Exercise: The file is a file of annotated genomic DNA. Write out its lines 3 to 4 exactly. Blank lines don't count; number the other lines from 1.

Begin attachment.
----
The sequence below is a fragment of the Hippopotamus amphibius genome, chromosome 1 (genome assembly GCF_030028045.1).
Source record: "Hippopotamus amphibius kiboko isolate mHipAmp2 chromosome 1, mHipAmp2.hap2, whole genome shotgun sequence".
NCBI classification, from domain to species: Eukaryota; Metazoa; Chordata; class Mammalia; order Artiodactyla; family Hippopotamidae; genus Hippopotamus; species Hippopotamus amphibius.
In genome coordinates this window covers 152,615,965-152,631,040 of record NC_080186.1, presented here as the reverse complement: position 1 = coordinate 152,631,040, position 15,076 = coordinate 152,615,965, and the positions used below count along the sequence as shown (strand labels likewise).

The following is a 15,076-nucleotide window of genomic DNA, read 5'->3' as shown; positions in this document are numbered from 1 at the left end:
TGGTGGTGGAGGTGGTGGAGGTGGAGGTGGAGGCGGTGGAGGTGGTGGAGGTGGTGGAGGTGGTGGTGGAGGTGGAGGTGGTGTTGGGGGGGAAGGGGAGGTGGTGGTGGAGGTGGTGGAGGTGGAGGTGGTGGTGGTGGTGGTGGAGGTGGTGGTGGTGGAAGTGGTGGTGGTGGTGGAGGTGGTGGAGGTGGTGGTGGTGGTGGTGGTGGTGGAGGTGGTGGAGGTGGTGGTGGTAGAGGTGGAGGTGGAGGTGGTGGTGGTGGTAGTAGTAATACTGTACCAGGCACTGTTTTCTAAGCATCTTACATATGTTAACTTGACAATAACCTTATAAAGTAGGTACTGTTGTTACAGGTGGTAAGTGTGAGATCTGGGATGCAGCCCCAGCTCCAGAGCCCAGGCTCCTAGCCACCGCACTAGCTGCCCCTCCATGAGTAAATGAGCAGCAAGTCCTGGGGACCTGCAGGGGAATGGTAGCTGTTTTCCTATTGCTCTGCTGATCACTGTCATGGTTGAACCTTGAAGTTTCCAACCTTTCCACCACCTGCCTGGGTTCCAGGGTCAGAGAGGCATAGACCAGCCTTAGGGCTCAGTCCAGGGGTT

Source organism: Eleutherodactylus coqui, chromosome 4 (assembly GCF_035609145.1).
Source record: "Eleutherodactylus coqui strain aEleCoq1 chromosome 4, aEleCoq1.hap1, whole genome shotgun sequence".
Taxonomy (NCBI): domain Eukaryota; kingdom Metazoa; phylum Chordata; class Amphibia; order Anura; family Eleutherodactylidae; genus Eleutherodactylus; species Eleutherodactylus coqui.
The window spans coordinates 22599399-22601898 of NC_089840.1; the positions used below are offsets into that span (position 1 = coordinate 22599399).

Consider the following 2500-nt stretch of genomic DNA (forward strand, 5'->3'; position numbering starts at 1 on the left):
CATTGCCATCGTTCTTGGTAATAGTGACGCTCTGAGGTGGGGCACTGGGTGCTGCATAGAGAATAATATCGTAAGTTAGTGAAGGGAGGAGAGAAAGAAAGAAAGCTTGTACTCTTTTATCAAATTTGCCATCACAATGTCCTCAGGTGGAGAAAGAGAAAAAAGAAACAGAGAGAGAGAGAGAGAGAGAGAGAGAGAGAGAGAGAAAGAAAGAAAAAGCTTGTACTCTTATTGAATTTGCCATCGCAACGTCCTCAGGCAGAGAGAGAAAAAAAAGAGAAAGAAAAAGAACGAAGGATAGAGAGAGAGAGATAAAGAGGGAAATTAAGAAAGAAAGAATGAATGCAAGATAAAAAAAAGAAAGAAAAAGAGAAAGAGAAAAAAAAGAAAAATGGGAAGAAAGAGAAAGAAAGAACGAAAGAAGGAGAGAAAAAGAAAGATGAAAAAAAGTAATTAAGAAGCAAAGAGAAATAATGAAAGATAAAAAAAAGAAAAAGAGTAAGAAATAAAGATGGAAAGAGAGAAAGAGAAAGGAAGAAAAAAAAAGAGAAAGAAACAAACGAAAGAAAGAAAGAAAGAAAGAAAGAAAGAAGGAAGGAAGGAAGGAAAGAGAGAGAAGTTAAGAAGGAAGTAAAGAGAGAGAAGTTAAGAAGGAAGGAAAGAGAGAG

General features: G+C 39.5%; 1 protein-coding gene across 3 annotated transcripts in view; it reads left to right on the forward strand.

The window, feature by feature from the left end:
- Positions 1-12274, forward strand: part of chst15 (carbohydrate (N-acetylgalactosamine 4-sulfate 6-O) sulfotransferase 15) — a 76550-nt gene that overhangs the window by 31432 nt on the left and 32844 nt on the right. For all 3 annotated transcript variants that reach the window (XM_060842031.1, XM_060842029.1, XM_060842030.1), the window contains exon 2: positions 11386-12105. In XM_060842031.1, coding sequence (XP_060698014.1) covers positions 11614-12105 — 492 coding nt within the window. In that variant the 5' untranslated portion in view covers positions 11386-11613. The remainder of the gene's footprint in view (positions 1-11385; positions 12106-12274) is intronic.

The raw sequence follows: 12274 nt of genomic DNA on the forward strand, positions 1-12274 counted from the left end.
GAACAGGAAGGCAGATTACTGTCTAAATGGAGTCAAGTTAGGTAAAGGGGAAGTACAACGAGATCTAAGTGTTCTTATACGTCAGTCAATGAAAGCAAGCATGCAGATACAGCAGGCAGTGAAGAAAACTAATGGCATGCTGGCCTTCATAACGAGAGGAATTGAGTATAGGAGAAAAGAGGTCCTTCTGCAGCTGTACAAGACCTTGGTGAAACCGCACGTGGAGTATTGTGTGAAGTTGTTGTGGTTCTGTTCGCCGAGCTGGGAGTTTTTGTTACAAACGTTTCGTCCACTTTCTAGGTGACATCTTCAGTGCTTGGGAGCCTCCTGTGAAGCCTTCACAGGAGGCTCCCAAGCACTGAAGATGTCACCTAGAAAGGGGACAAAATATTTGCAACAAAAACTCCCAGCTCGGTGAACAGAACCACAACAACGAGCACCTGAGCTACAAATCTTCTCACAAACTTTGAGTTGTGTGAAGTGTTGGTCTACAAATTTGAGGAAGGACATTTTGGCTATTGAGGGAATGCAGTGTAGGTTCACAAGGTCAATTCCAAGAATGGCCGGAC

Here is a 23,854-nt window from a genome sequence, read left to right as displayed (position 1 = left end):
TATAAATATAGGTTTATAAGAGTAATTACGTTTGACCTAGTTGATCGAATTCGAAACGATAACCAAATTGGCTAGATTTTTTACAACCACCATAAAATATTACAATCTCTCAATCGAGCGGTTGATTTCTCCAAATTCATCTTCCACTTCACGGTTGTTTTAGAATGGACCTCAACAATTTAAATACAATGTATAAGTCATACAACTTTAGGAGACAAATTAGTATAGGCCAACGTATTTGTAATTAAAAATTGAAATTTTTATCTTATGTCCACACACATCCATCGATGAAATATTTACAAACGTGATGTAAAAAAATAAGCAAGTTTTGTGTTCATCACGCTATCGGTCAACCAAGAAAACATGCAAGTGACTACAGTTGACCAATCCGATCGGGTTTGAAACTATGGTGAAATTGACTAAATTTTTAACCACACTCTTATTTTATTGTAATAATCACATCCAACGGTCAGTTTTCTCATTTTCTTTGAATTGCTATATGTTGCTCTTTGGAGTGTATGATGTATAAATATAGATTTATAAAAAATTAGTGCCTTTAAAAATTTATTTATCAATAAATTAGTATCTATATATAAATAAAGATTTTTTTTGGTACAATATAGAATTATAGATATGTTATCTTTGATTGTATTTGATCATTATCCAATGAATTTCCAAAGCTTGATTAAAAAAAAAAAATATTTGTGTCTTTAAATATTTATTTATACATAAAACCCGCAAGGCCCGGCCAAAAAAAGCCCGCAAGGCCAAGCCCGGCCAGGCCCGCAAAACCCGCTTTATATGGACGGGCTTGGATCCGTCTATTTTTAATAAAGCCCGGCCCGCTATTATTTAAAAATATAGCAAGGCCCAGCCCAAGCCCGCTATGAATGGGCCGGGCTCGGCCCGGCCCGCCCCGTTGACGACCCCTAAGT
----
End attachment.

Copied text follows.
NCBI classification, from domain to species: Eukaryota; Metazoa; Chordata; class Mammalia; order Artiodactyla; family Hippopotamidae; genus Hippopotamus; species Hippopotamus amphibius.
In genome coordinates this window covers 152,615,965-152,631,040 of record NC_080186.1, presented here as the reverse complement: position 1 = coordinate 152,631,040, position 15,076 = coordinate 152,615,965, and the positions used below count along the sequence as shown (strand labels likewise).